Policy Perspectives, November 2017

 

By Stephanie Farnia, ASBMT Director of Health Policy and Strategic Relations

New Resources:

(I have learned from previous columns not to bury key content!)

As you have read in previous columns, the approval of CAR-T products in 2017 has created several substantial streams of work on the reimbursement and coding side of the world.   For the last several months, a small team has been working to assess which codes currently available in the various reimbursement systems would be useable for billing CAR-T services and, in a complementary fashion, to establish which new codes would need to be created. 

To complicate matters, we need to think across several systems of codes due to the various aspects of the health care system they touch. 

  • ICD-10: Inpatient diagnosis and procedure billing
  • CPT: Outpatient billing, professional fee billing, hospital charge masters, payer authorizations
  • HCPCS Level II: Specialized health care services, new technologies, private payers
  • Revenue Codes: Hospital financial accounting

The result of the coding assessment effort is that we now know that there are multiple new codes needed across multiple coding systems.   Each of these coding systems is governed by a different organization and has timelines and processes specific to that system.  The common denominator is the expectation of a time lag between applying for the code and being able to utilize it, assuming the request is successful – the shortest delay between application and use is just over 3 months, with certain HCPCS codes, and the longest wait time is for CPT codes, where the process takes approximately 3 years in its entirety.   In a future column, I will outline which specific new codes are being sought and the timelines for each.

While it is helpful to know that there will be new codes in the future, the issue of what codes to use today remains.   To support that need, the ASBMT has worked to create a new CAR-T coding guidance document available on the ASBMT website.  It is important to understand that this document is called a guidance document for good reason – unless CMS or another regulatory body indicates otherwise, all coding of patient encounters should always be completed based on the clinical notes provided by physician or clinician providing the service, as they have the best knowledge of the events.  Additionally, we acknowledge these documents may not be in alignment with reimbursement guides issues by manufacturers.  The assessment we performed included in-depth discussions with physicians, administrators and revenue cycle leaders, coding system experts and national payers.  We feel strongly that the coding guidance provided in the document is the most appropriate given the current alternatives.  These documents will be updated when new codes become available and/or when other authoritative guidance is issued from CMS or the American Medical Association.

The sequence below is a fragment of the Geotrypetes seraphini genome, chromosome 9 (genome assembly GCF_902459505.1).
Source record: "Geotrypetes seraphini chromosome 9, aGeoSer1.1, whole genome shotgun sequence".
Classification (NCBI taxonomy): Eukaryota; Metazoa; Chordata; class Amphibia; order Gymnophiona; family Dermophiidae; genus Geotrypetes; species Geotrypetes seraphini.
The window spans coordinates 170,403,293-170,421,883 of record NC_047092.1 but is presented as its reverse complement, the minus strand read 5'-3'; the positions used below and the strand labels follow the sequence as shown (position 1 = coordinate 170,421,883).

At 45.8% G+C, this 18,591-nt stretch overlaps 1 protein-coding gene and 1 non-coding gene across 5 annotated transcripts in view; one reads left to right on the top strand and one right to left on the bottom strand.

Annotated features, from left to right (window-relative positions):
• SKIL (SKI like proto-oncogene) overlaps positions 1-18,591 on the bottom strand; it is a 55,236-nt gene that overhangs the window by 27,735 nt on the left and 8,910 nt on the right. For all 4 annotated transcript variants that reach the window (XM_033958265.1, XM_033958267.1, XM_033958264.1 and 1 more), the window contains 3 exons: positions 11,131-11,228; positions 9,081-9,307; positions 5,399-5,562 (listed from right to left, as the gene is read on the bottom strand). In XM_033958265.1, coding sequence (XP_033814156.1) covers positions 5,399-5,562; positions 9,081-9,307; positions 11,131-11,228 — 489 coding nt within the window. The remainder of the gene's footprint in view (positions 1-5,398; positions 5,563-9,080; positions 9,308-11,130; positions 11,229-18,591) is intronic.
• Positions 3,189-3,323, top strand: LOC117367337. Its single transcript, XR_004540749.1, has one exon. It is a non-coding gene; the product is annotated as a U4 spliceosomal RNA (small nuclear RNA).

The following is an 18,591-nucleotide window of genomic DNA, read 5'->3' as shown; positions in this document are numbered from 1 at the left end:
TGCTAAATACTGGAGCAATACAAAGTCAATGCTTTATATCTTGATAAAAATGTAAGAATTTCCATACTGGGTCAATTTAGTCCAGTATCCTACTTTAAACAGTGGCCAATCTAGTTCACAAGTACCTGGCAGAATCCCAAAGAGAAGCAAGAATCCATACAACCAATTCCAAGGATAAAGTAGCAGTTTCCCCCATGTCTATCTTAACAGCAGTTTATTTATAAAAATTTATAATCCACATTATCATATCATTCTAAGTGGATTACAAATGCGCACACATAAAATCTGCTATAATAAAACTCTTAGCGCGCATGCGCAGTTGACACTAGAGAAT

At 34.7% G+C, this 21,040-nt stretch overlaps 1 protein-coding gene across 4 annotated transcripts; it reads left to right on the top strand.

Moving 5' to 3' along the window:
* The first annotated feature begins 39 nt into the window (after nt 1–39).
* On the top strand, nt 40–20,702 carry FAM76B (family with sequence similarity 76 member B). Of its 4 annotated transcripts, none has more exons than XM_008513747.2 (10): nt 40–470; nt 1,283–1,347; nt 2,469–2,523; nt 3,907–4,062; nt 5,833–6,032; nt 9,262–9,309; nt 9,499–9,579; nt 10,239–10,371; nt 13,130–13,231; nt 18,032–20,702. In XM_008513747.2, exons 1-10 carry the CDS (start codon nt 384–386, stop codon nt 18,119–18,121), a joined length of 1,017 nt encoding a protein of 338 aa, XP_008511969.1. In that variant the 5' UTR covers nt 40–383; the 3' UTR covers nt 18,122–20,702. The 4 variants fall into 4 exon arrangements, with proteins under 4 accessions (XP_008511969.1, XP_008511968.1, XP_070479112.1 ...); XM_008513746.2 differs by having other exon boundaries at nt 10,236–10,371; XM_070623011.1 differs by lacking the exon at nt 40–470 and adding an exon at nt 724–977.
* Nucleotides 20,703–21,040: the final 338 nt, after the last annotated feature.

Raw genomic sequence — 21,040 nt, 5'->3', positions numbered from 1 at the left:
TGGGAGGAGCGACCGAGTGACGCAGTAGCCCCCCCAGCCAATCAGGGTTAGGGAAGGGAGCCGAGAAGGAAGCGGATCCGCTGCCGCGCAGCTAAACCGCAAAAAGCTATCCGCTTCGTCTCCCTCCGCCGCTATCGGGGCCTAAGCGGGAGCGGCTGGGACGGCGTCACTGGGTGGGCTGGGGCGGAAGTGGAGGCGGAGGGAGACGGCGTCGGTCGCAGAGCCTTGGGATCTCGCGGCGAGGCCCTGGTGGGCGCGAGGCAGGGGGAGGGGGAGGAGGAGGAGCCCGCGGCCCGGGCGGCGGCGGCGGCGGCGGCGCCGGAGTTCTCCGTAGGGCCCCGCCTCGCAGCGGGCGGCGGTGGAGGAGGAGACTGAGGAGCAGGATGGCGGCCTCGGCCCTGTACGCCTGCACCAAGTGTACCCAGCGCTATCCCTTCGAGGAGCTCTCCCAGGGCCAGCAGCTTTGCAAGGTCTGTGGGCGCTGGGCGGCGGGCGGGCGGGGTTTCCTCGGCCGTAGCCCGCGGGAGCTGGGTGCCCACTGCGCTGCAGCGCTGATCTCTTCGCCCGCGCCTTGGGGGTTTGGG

The coding guidance document is set up for three sections: the actual billing of the product, another that describes codes for use in the inpatient setting and a final one referencing the outpatient setting and physician professional fee billing.  For a more in-depth discussion of the coding grid, Medicare payment issues and insight into the next phase of coding work, please register for and join us on the webinar ASBMT will be holding on Thursday, November 2.

All of this work would not be possible without the assistance of an incredible core group of individuals willing to embrace the minutiae of the coding world: Jugna Shah, Valerie Rinkle and Amy Rinkle of Nimitt Consulting; Dr. James Gajewski, ASBMT Practice Policy Consultant; and the members of the ASBMT Cell Therapy Coding and Reimbursement Task Force – Aaron Chrisman (Chair), Rocky Billups, Colleen Dansereau, Clint Divine, Gary Goldstein, Helene Stephan, Angela Kopetsky, Susan Leppke and Dr. Carolyn Mulroney. 

 

Questions? Contact StephanieFarnia@asbmt.org or follow @HCT_Policy on Twitter.